Rafael Nadaln capped off a perfect clay-court season with a dominating victory over Robin Soderling in the French Open final. Nadal, who went 22-0 over the past 2 months of play on the red dirt, proved that he is without a doubt the best clay-courter of all time, crushing his Swedish opponent, who was in his 2nd consecutive French open final, 6-4, 6-2, 6-4 with brilliant defense and a serve that was not broken once. Not only did the Spaniard win his 5th French open title without dropping a set, but Rafa didn't even face a set point, plowing through the draw like a one man recking machine.
Nadal will return to the top spot in the ATP rankings, as Roger Federer lost tons of points after failing to match his championship effort from 2009. Soderling had few chances to get himself into the match, as Nadal's relentless legs seemed to track down each shot the 7th seed hit, returning them back for passing shots few knew were possible to hit. The win earns Rafa his 7th major title, tying him with John McEnroe and Matz Wilander and leaving him one shy of Andre Agassi. The new world number 1 won the titles in Monte Carlo, Rome and Madrid before his win in Parisand en route to the final match, Rafa took out Lleyton Hewitt, Nicholas Almagro and Jurgen Melzer, while Soderling went through Marin Cilic, Roger Federer and Tomas Berdych.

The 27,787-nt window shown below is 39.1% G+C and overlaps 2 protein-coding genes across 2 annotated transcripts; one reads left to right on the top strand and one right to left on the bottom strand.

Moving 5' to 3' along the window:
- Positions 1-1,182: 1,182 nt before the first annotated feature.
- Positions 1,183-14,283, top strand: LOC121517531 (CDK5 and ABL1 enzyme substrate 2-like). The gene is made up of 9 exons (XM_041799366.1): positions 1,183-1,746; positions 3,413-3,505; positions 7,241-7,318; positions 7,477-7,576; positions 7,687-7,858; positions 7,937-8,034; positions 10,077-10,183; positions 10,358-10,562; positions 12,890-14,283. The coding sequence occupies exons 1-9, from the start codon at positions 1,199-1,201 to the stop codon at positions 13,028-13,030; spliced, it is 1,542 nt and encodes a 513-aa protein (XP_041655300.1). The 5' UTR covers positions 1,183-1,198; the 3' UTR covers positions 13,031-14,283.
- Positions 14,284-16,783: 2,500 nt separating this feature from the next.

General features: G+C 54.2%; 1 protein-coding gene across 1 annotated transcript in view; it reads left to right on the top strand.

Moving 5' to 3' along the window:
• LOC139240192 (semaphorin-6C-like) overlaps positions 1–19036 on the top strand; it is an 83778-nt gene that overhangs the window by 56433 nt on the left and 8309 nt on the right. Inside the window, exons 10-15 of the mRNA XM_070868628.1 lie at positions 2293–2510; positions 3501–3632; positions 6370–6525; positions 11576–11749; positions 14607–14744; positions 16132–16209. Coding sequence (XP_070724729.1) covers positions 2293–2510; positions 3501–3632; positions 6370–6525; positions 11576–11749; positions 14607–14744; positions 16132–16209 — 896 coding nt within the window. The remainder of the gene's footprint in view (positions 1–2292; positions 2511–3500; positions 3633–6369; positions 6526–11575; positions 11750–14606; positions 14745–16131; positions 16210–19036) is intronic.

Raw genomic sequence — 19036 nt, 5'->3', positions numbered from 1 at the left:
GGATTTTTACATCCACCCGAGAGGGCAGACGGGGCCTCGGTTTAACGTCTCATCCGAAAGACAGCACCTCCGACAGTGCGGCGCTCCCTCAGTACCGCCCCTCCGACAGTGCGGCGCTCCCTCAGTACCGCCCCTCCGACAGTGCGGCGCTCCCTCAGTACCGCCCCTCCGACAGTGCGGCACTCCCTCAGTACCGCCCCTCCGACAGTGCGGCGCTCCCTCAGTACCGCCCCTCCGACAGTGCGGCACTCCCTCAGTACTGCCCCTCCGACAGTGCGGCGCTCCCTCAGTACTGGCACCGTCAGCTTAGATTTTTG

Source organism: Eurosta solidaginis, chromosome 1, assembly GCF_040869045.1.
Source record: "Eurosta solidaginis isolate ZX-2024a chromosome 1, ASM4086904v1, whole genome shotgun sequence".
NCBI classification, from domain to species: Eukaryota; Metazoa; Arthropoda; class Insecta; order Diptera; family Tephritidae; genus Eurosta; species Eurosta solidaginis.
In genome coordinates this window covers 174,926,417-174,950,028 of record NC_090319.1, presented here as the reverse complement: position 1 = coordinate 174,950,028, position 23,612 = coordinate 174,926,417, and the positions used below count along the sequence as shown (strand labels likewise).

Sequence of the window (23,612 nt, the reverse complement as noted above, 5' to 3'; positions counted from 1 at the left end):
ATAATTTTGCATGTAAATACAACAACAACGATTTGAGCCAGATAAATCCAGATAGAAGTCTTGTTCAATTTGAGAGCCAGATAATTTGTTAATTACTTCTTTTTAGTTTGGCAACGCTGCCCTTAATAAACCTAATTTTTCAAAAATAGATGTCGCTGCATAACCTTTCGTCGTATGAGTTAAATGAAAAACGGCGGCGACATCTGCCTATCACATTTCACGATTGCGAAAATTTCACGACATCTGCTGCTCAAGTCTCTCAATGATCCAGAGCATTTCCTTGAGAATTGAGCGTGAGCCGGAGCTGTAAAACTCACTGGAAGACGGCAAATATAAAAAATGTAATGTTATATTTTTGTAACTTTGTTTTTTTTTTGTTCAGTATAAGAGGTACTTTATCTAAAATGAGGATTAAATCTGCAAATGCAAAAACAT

Nadal explained why this win was particularly emotional for him in his post-match presser:
Is important because is one of the most important because I had difficult year, and for some moments was difficult to accept the injuries and everything. You know, for moments you don't know if you are ready another time to compete, you are 100%.
At the same time, sometimes is a big frustration when you are in US Open and you broke your an abdominal one week before and you are in Australia and have to retire during the quarterfinals match. So all these moments are difficult to accept. I was there all the time, and for that reason, today is a very, very special day for me.